Covid-19, Holidays, and Advanced Breast Cancer: What Are Your Plans?
The holidays can be stressful for all of us, and living with advanced breast cancer during a deadly pandemic can certainly add to that. My question is...what are YOUR plans this year? For me, this is my first year in a brand-new state. I moved away from my family a long time ago, and my children will be splitting the holidays with their father. COVID-19 is also spiking in my area, and as an immunocompromised chemotherapy patient, I quarantine in my house most days. This has made me have to carefully figure out how to best celebrate in a safe way.
Advanced breast cancer can process out of control at any time
Like most advanced breast cancer patients, I am very cognizant of the fact my disease can process out of control at any time. This makes holidays even more special! If we cannot have the quantity, quality becomes all the more important. Many of us live away from family and friends, and this is the time of year we would "go home". When that is taken from us, what do we do?
Revising plans for the upcoming holidays
For Thanksgiving, I ordered dinner to eat at home from a local restaurant and decorated the house with my children. We made salt dough ornaments, pine cone garland, and a homemade dessert. For a safe day out of the house, I am surprised them with a drive-thru holiday lights show. On Christmas, we are having a big brunch and will open presents before they spend the day at their dad's. While I don't love the idea of spending Christmas alone, I plan on breaking in my present (new pair of boots!) by taking our dog, Star, for a long, peaceful walk in the woods (hopefully with snow!). I have been discouraged from air travel, so my best friend is flying to me for New Year's Eve. I am planning a night for us at a famous haunted hotel, and packing all of the goodies needed for a fun in-room party!
Other advanced breast cancer community members share their plans
- Alia M. also lives with advanced breast cancer. Due to Covid-19, this year she will be celebrating the holidays at her Idaho home. Alia says, "We are cooking everything at home this year, just the husband, three kids and me. We were going to spend Christmas in Seattle with my family but because of Covid-19 we will be staying home in Idaho. Covid-19 has been really hard with stage 4 breast cancer. I can't help but wonder how many more holiday seasons I have and I wish I could spend them with loved ones."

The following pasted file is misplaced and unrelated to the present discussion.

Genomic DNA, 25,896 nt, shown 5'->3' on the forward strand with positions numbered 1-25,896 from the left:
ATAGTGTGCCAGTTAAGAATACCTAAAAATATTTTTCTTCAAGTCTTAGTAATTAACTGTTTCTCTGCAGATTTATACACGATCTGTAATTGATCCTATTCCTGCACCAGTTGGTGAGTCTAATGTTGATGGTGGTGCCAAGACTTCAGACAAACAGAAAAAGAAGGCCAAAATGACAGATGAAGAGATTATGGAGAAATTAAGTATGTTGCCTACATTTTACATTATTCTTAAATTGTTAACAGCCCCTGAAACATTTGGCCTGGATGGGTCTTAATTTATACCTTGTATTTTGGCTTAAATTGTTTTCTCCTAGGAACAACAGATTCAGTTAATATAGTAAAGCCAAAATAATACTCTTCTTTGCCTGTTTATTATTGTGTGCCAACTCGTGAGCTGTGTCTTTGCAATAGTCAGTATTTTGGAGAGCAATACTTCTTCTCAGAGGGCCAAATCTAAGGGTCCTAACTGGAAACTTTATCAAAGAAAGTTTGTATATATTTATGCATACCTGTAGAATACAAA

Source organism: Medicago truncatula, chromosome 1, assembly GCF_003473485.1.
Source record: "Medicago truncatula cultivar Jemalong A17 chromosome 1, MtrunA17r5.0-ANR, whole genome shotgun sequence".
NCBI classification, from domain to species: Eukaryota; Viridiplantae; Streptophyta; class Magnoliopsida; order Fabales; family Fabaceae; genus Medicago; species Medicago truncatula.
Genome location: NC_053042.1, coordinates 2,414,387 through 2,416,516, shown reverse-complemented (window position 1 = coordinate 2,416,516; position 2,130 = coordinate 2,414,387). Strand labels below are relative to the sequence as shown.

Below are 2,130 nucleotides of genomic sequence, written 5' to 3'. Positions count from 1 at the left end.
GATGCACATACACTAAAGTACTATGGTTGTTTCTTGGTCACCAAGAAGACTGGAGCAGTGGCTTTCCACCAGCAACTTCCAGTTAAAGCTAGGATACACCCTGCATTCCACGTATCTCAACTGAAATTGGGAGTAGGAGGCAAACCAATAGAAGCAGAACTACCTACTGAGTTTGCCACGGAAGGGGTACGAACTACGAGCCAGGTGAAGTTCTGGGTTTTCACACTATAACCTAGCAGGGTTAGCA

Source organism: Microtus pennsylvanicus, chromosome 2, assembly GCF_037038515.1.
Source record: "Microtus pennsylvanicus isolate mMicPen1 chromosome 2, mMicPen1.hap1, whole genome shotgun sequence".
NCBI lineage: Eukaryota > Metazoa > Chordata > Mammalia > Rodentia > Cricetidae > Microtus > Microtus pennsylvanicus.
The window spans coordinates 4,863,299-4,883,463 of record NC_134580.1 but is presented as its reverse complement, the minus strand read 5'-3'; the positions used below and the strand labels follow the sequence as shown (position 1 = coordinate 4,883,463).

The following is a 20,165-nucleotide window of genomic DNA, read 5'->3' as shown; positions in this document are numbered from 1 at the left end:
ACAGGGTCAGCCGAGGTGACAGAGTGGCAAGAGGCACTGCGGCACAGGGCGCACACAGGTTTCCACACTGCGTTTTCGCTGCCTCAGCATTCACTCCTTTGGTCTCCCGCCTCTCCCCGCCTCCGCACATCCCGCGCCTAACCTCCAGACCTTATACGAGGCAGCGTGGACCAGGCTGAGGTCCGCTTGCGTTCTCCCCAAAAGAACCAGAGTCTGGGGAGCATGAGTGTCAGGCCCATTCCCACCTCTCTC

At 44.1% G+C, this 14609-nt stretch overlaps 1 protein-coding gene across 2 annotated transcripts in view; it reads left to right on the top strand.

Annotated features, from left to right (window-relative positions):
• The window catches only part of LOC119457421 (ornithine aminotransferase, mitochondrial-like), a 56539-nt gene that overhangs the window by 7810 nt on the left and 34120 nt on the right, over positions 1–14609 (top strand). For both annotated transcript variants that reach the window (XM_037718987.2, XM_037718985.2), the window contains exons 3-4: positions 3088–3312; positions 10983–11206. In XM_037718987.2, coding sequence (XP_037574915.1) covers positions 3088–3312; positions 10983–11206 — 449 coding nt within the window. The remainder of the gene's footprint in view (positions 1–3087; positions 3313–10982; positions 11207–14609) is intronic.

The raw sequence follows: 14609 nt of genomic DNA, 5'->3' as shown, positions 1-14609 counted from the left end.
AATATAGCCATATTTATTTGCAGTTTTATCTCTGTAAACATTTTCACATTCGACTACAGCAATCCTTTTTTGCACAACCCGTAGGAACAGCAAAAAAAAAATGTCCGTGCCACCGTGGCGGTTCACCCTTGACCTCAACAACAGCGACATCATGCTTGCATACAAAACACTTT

- Rachal P., of Georgia, will be seeing family close to home for the holidays. Rachal shared; "On Thanksgiving, I spent the day with my family (probably 10 of us or so), and also dinner at my in-laws (about 13 of us including kids). I’ve sat out of a lot of things this year, and with my brain Mets giving me hell, and the uncertainty of my chemo working, I’m going to spend it with my family. Of course, being as safe as possible, a few family members even got tested to ensure. I’m tired of just seeing hospitals and doctors. But I completely respect and understand why others are staying in."
- In Connecticut, Delta K is planning a quiet holiday season with her new treatment in mind. Delta explains; "Last year, after being diagnosed with stage 4 cancer, I went really big for the holidays. I had lots of outings and saw all my loved ones. I wanted to make grand memories, as I just wasn't sure if I would be around for the next holiday season. I am grateful that I did that. This year I'll be celebrating the holidays with immediate family only. I can understand choosing to plan for a safe gathering with family/friends if that is what another thriver wants to do, we all have one life to live and sadly we are very aware of how short that life is. Personally, I have decided to keep it simple this year because I am starting a new treatment and my energy is low, as is my immune system's ability to fight. So, an intimate holiday season it will be. Though I'll be hopping on zooms to say hello to loved ones all over the place, so long as I feel up for that."
Holidays mean so much to us living with metastatic breast cancer
Whether it's creating new traditions in a new state, staying home with family, or visiting with local relatives, holidays mean so much to us living with advanced breast cancer. We never know how many holidays we have left, and it is not as easy for us as it is for others to say, "There's always next year". This holiday season may look a lot different than it normally does thanks to COVID-19, but one thing remains unchanged...we are going to make it count.
What are YOUR plans this holiday season? Has COVID-19 impacted how you celebrate? Please share with our ABC community!
Editor’s Note: We are extremely saddened to share that on Friday, October 29, 2021, Danielle Thurston passed away. We know that Danielle’s voice and perspective continue to reach so many. She will be deeply missed.
Have you gotten a second (or third) opinion after your breast cancer diagnosis?